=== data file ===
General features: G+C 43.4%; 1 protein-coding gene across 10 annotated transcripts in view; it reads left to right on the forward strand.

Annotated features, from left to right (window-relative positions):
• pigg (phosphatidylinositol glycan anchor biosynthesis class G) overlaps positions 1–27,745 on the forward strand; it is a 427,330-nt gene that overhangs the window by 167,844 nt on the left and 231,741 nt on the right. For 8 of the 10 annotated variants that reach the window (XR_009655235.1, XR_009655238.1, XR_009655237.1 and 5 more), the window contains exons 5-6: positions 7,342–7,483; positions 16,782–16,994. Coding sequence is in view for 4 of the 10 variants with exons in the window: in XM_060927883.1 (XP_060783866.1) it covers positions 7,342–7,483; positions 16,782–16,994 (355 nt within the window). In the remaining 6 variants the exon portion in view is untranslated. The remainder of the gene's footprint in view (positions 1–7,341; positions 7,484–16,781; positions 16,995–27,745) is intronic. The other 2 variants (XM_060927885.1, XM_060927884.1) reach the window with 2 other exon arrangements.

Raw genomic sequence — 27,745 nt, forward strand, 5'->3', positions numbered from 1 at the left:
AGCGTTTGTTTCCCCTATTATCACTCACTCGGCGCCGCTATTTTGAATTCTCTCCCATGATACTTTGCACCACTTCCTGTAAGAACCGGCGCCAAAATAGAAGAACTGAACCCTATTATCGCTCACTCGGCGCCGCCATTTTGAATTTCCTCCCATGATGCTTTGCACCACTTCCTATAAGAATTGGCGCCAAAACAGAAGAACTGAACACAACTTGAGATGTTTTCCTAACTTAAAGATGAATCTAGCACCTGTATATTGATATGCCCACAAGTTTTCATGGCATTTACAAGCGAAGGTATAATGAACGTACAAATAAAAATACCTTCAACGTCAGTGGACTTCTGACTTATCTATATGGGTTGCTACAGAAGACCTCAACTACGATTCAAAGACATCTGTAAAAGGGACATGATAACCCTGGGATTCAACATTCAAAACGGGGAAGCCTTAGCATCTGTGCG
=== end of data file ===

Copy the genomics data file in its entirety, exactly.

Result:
General features: G+C 43.4%; 1 protein-coding gene across 10 annotated transcripts in view; it reads left to right on the forward strand.

Annotated features, from left to right (window-relative positions):
• pigg (phosphatidylinositol glycan anchor biosynthesis class G) overlaps positions 1–27,745 on the forward strand; it is a 427,330-nt gene that overhangs the window by 167,844 nt on the left and 231,741 nt on the right. For 8 of the 10 annotated variants that reach the window (XR_009655235.1, XR_009655238.1, XR_009655237.1 and 5 more), the window contains exons 5-6: positions 7,342–7,483; positions 16,782–16,994. Coding sequence is in view for 4 of the 10 variants with exons in the window: in XM_060927883.1 (XP_060783866.1) it covers positions 7,342–7,483; positions 16,782–16,994 (355 nt within the window). In the remaining 6 variants the exon portion in view is untranslated. The remainder of the gene's footprint in view (positions 1–7,341; positions 7,484–16,781; positions 16,995–27,745) is intronic. The other 2 variants (XM_060927885.1, XM_060927884.1) reach the window with 2 other exon arrangements.

Raw genomic sequence — 27,745 nt, forward strand, 5'->3', positions numbered from 1 at the left:
AGCGTTTGTTTCCCCTATTATCACTCACTCGGCGCCGCTATTTTGAATTCTCTCCCATGATACTTTGCACCACTTCCTGTAAGAACCGGCGCCAAAATAGAAGAACTGAACCCTATTATCGCTCACTCGGCGCCGCCATTTTGAATTTCCTCCCATGATGCTTTGCACCACTTCCTATAAGAATTGGCGCCAAAACAGAAGAACTGAACACAACTTGAGATGTTTTCCTAACTTAAAGATGAATCTAGCACCTGTATATTGATATGCCCACAAGTTTTCATGGCATTTACAAGCGAAGGTATAATGAACGTACAAATAAAAATACCTTCAACGTCAGTGGACTTCTGACTTATCTATATGGGTTGCTACAGAAGACCTCAACTACGATTCAAAGACATCTGTAAAAGGGACATGATAACCCTGGGATTCAACATTCAAAACGGGGAAGCCTTAGCATCTGTGCG